THREAT ANALYSIS AND SHARING WEBINAR SERIES
“Nothing is so permanent as a temporary government program.”– Milton Friedman
Fundación Karisma is a Colombian non-profit working to promote human rights in the digital space. They work on issues including security and privacy, social innovation, Internet governance, freedom of expression, and gender and social equality in relation to information and communication technologies.
Since the start of the COVID-19 pandemic, Karisma’s digital security “K+Lab” has conducted technical analysis of public health tools, apps, and websites launched by national and local government agencies in Colombia. As part of the MONITOR Threat Sharing and Analysis webinar series, Andrés Velásquez and Stéphane Labarthe introduced their recent research, sharing their methodology, findings, and future plans.
Highlights from the talk included:
Over the last four months, Fundación Karisma have analyzed multiple websites and apps including:
- CoronApp (https://coronaviruscolombia.gov.co/Covid19/aislamiento-saludable/coronapp.html)
- Medellin Me Cuida (https://www.medellin.gov.co/medellinmecuida)
- CaliValle Corona (https://app.vallecorona.com/)
- BOGOTÁCuidadora (https://bogota.gov.co/bogota-cuidadora/)
The K+Lab’s methodology combines legal analysis of publicly available information and technical analysis. Their research follows a “do it yourself” approach that uses free, Open Source software and non-intrusive methods. Their decision to use free software was based on the transparency and trust that Open Source tooling provides. It also makes the approach easily replicable at minimal cost.
It is crucial for researchers to conduct analysis in a safe and legal way. Karisma navigate local laws criminalizing exploitation of vulnerabilities by working with AccessNow to verify potential vulnerabilities they discover. They then send a private report to the relevant government agency pressing for the main vulnerabilities to be fixed by a set deadline on which the report will be published. This approach puts pressure on the government to act swiftly in resolving vulnerabilities.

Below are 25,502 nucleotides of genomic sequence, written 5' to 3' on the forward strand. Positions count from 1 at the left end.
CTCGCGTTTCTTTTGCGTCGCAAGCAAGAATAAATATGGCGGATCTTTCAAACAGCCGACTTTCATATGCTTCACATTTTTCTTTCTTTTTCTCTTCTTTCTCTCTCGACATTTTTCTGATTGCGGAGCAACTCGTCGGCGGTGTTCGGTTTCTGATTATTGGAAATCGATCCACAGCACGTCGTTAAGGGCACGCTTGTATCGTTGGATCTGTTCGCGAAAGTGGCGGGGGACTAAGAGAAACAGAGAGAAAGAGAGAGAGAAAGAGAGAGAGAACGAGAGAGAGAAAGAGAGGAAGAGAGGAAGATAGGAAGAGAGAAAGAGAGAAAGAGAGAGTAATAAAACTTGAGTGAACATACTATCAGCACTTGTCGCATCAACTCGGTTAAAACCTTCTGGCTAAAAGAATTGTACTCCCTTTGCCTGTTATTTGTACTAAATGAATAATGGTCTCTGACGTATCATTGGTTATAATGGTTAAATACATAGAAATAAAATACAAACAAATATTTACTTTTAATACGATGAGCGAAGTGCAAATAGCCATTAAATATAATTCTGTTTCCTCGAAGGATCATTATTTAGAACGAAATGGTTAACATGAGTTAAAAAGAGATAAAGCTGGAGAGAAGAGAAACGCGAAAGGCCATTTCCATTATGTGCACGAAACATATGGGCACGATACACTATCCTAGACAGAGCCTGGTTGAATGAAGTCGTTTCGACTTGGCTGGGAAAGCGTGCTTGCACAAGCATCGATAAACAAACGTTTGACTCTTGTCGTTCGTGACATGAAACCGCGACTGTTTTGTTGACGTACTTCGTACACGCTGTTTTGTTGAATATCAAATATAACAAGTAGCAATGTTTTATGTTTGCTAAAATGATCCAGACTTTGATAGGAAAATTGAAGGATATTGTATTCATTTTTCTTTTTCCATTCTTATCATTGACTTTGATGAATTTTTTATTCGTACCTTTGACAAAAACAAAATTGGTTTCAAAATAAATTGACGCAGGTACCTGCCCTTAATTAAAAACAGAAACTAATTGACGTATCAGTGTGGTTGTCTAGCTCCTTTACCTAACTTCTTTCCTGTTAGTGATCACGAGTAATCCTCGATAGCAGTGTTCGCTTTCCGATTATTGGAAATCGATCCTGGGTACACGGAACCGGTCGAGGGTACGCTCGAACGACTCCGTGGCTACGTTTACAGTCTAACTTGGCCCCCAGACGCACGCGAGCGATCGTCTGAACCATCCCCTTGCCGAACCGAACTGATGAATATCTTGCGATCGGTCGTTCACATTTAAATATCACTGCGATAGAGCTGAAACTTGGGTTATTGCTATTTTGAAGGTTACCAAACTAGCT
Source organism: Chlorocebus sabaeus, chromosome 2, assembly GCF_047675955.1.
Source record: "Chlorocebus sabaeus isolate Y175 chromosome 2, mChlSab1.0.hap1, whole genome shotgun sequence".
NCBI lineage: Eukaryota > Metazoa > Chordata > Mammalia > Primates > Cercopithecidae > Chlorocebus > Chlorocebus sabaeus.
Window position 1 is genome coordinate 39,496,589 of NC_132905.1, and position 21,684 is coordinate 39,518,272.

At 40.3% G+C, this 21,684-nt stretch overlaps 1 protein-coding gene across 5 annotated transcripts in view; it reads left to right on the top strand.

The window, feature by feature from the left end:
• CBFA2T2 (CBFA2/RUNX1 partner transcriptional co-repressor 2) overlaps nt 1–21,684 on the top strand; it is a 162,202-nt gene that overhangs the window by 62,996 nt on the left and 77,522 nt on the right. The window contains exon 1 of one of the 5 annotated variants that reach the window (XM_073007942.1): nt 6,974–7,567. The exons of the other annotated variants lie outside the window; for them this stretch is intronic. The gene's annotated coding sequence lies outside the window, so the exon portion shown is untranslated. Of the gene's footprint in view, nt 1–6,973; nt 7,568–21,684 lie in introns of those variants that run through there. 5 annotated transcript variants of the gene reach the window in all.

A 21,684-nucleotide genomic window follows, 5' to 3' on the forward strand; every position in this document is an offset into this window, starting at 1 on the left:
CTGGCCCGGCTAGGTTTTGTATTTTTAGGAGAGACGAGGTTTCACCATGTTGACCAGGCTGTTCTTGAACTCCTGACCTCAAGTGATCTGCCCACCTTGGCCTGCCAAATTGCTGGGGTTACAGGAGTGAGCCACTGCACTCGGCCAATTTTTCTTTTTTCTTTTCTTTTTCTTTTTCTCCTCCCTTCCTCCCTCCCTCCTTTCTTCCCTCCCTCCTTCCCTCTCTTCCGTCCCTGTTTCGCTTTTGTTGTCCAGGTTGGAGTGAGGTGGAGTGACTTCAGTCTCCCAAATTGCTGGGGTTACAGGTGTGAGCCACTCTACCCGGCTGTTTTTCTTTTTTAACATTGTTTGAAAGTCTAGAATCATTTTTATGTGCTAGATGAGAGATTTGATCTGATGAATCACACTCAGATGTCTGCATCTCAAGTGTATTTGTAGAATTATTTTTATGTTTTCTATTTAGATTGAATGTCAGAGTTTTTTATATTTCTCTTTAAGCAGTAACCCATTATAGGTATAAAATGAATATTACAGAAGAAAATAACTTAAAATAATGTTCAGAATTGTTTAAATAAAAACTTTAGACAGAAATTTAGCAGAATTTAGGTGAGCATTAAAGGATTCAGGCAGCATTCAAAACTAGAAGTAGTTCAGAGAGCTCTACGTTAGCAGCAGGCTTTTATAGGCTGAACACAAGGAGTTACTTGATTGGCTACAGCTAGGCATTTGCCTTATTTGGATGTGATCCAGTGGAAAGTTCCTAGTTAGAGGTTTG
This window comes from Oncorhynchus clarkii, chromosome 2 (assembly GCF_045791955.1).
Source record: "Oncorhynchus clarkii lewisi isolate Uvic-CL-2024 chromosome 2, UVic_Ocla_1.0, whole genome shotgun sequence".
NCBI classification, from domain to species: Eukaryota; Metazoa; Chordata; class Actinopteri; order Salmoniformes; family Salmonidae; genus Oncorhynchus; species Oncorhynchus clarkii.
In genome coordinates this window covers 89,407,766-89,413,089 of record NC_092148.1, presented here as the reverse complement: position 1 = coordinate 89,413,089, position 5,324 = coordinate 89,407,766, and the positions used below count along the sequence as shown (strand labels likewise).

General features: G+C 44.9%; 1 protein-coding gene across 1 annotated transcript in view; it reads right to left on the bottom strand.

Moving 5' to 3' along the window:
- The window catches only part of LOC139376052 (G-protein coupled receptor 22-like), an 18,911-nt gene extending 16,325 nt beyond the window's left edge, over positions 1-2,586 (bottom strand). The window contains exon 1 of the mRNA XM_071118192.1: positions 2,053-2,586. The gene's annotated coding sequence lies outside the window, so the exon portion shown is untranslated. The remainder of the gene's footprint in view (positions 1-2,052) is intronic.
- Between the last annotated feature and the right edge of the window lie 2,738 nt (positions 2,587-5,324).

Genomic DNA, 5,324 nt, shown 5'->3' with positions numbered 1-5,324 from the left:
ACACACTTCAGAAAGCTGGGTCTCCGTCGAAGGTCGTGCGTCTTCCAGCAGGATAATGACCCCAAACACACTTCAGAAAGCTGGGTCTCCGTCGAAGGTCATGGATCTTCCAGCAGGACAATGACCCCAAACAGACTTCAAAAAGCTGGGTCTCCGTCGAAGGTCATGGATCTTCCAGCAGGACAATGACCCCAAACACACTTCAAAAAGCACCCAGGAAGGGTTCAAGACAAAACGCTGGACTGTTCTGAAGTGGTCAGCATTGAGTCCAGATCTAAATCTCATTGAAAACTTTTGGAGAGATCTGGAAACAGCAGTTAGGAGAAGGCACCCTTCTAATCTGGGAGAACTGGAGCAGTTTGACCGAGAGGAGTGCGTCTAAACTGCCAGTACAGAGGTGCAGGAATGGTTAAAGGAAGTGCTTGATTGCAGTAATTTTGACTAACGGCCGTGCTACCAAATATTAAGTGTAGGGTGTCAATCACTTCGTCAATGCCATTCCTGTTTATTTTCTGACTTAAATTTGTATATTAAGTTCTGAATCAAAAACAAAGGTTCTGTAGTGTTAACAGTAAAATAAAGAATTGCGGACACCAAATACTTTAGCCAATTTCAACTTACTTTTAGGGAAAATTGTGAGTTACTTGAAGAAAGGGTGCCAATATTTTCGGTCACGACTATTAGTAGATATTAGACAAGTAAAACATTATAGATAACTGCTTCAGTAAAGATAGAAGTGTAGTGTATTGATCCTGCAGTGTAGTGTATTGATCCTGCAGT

As part of their technical analysis Karisma conducted static analysis of the websites and apps in question. For websites, they examined public information, domains and IP addresses, certificates, source code, and cookies. For apps, they investigated app store info, permissions, trackers, android manifest, and disassembled source code. Finally, they conducted dynamic analysis of traffic to identify further vulnerabilities and problems.
Karisma discovered vulnerabilities and privacy issues in all of the official apps and websites they analysed. These vulnerabilities and privacy issues included:
- Apps requesting excessive and intrusive permissions
- Apps secretly including software to trial bluetooth based contact tracing, in the absence of any government announcements on contact tracing
- Undisclosed close surveillance of users through intensive GPS reporting
- Multiple security flaws enabling attackers to locate and view the data of users and their household members
- Apps sharing data with advertising platforms
Karisma sent a private report to the relevant government agency in each case, often meeting with officials in person, two weeks before publishing their findings publicly. This collaborative approach focuses on engaging with and educating the relevant officials, while also pressuring the agency to act for fear of public reprisal. In order to do so, Karisma leverage trust relationships they have been building in the four years since K-Lab was established.
The impact of this approach and their recent analysis includes:
- Authentication results resolved in 2 apps (CoronApp, CaliValle) and 1 website (Medellin Me Cuida)
- HTTPS implemented in CoronaApp and being implemented in BOGOTÁCuidadora
- Data collection and permissions were limited in CoronApp
But significant privacy and digital security issues remain! Andres and Stéphane stressed that transparency is crucial in respect to these tools – citizens are placing unparalleled trust in their local and national governments by giving up their data in order to support the crisis response. As a result, governments have a responsibility to conduct effective quality assessments and research before deploying tools which gather sensitive personal data.